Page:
Menopause Diaries – Living with Oesteophenia (weak bones)
Menopause and me…
When Wendy asked me to write about my personal experience of the menopause –rather than shy away, I realised I wanted to do it. To share (but not overshare!), spread the word and to open up the conversation.
By Mandy Oxley Swan
Lets set the scene. I’ll be 51 in a few weeks time. From my mid-twenties I experienced painful periods and occasional faints. After years of being fobbed off with tablets, I was finally diagnosed with endometriosis and a cyst. The endometriosis is a whole other story (or blog). I met my husband in 2002 and we married in 2003 – no point messing around! We started trying for a baby in 2004. I didn’t expect it to be easy but I wasn’t quite prepared for the length of our journey and the many twists: 3 IUI, and 7 IVF.
Our long awaited daughter arrived in July 2011. My periods had always been as regular as clockwork but I noticed they were every 3 months or so. My last period was October 2013, five years ago when I was 45. My mother had her menopause in her early 40’s and given my history, I wasn’t too surprised. I decided to get pro-active. The best thing about getting older is that you don’t accept any s***. I didn’t want to get fobbed off again and I wanted to feel in control of this thing happening to me. I demanded a blood test to check my hormone levels which confirmed I was in the menopause. Officially it’s defined by not having a period for one year. My blood tests revealed that my AMH (Anti-Mullerian Hormone) and oestrogen levels were negligible.
Doctors at that time recommended HRT but I wanted to do more research so I read a lot of articles and books on hormones and menopause and requested a bone scan/DEXA scan. This showed I had Oesteopenia – a precursor to Osteoporosis and I was recommended calcium and vitamin D, which I had always taken. I’ve never smoked, I walk everywhere (never drive) and am not overweight. So all those risk factors were not applicable to me. The Osteopenia was purely a result of very low oestrogen levels. My gut feeling was telling me not to go on HRT. This was because predominantly Endometriosis can be oestrogen receptive and the added oestrogen in HRT could fire up my endometriosis symptoms so I was in a bit of a quandary. I also have friends who’ve had breast cancer which was a worry.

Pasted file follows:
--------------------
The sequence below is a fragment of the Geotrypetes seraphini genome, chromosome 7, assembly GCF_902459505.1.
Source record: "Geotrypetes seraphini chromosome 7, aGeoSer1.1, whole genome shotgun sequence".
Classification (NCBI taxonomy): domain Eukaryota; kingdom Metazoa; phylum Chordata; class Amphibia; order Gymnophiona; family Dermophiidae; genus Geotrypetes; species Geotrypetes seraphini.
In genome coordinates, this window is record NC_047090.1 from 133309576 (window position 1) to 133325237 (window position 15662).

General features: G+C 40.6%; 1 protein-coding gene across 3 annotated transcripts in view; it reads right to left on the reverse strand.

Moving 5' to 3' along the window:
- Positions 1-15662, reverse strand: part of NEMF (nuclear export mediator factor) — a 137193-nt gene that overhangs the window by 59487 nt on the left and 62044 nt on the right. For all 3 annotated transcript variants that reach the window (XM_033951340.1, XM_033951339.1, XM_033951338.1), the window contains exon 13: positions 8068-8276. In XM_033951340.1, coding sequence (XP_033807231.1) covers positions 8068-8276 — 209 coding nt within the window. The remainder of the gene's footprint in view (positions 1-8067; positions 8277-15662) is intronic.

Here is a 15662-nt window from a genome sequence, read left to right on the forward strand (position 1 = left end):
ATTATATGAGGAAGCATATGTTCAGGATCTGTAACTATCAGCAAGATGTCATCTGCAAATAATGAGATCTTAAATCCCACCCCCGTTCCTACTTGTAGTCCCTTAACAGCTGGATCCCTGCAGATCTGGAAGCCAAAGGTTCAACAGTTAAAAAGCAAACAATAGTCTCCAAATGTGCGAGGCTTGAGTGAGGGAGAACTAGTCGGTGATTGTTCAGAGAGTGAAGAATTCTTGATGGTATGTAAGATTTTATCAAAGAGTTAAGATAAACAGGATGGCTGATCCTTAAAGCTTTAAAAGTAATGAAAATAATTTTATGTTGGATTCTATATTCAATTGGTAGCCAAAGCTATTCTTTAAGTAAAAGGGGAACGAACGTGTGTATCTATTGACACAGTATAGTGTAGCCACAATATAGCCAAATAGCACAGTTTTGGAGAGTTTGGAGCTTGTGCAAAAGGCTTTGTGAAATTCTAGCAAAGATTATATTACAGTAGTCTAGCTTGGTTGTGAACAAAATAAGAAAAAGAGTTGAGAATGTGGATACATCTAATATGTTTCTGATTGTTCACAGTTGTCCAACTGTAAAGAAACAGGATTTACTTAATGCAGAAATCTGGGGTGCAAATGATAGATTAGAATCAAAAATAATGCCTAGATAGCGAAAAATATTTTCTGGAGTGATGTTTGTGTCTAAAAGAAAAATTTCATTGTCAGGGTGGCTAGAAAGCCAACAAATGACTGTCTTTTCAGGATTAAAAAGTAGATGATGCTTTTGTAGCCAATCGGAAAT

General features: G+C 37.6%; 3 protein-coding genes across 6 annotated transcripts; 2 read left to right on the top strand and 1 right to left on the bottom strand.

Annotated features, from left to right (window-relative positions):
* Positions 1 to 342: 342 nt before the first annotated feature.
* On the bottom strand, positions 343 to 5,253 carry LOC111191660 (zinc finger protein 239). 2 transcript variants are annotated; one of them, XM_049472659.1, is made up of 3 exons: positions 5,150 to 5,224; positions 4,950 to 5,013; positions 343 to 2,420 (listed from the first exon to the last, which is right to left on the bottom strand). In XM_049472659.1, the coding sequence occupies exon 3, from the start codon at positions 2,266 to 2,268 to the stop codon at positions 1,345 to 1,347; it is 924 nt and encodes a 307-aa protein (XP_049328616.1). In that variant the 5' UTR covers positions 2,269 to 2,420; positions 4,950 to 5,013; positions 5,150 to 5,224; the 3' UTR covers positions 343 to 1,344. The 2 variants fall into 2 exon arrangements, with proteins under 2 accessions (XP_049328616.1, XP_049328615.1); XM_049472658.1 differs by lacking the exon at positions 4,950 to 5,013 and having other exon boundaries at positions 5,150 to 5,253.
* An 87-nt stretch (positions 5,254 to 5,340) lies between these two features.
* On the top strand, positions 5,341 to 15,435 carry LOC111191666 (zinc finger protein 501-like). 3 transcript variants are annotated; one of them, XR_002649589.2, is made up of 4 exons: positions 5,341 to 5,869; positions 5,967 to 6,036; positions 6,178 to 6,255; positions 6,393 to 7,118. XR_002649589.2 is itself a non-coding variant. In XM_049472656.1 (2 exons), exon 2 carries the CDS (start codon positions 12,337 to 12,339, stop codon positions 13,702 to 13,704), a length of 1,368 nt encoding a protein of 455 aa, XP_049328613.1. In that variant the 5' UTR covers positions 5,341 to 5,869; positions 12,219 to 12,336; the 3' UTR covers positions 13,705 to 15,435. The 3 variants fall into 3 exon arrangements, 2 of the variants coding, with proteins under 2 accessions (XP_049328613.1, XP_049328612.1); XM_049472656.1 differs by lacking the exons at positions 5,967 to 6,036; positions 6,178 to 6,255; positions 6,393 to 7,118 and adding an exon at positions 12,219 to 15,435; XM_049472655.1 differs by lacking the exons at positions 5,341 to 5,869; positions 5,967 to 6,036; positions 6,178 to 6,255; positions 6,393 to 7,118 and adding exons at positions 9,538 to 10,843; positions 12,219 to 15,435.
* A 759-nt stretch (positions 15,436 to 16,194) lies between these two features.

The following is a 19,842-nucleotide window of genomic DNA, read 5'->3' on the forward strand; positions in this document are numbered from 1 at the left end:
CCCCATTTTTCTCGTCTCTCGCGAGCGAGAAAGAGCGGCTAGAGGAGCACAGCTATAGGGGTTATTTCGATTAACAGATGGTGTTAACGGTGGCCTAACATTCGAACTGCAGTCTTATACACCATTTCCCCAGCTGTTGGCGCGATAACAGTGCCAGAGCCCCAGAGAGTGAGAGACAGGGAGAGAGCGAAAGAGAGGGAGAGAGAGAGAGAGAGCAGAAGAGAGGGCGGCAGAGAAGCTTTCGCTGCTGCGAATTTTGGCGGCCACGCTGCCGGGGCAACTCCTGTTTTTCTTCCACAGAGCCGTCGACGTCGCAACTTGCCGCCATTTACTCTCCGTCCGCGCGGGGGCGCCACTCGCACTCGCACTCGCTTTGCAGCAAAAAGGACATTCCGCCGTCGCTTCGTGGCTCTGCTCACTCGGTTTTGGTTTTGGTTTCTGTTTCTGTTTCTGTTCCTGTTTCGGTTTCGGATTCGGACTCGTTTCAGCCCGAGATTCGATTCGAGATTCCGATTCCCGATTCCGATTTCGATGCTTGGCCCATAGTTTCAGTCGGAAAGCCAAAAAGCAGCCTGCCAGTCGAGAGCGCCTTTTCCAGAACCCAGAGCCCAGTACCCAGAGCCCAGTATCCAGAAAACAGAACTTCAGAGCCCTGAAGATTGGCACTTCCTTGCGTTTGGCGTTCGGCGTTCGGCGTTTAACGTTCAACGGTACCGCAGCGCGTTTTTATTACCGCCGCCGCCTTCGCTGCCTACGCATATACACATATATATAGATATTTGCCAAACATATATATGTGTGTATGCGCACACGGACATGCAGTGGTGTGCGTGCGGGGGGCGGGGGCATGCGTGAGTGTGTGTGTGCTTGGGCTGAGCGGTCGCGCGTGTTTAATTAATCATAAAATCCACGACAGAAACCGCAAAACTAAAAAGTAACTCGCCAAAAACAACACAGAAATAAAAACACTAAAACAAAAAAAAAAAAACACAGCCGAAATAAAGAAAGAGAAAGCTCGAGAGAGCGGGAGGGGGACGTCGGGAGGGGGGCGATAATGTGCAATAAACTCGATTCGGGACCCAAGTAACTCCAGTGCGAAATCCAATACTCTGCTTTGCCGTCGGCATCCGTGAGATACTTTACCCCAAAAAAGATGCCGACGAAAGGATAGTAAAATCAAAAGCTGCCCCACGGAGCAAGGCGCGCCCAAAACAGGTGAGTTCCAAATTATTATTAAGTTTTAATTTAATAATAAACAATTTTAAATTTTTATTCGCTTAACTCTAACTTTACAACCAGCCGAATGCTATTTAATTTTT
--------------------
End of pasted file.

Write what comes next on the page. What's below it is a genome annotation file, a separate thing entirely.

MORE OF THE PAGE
Strangely I didn’t have too many symptoms from the menopause – I only ever had one or two hot sweats and I don’t think I suffered too badly from moodiness etc, although my husband may beg to differ. The menopause is mostly categorised by hot sweats, insomnia and increased anxiety. Everyone’s experience is different and my menopause story is about weak bones. That’s why its good to talk about it.
A couple of years went by and in January 2017 I asked for another scan and unfortunately my bone health had deteriorated slightly so my quest to find the best treatment had begun. I started with a private hormone specialist in March. He never really looked at me, didn’t ask many questions and seemed to have a one size fits all solution of topical oestrogen with a bit of testosterone and all for the princely sum of £750. He also explained my hip measurement was of a 70 year old! My calcium infusions were not good and that HRT in some form or another was the only solution. I was also told I’d be contacted within the year to see how I’m getting on – to date no contact.
My GP is a woman and was excellent, she listened to me and gave good advice. I asked to be referred to a bone specialist, a rheumatologist. Unfortunately he couldn’t personally advise me but he was informative and gave me a FRAX assessment – inputting age, etc and found I had a 5% chance of a major fracture. Oh joy! So now it was a choice of taking HRT for the osteopenia or something called Bisphosphonates – drugs that can help prevent or slow down Osteoporosis. You can take them as pills, orally or they can be given as an intravenous injection once a year. At this time however, I was suffering from stomach irritation and mild gastritis so Bisphosphonates was not a viable option for me.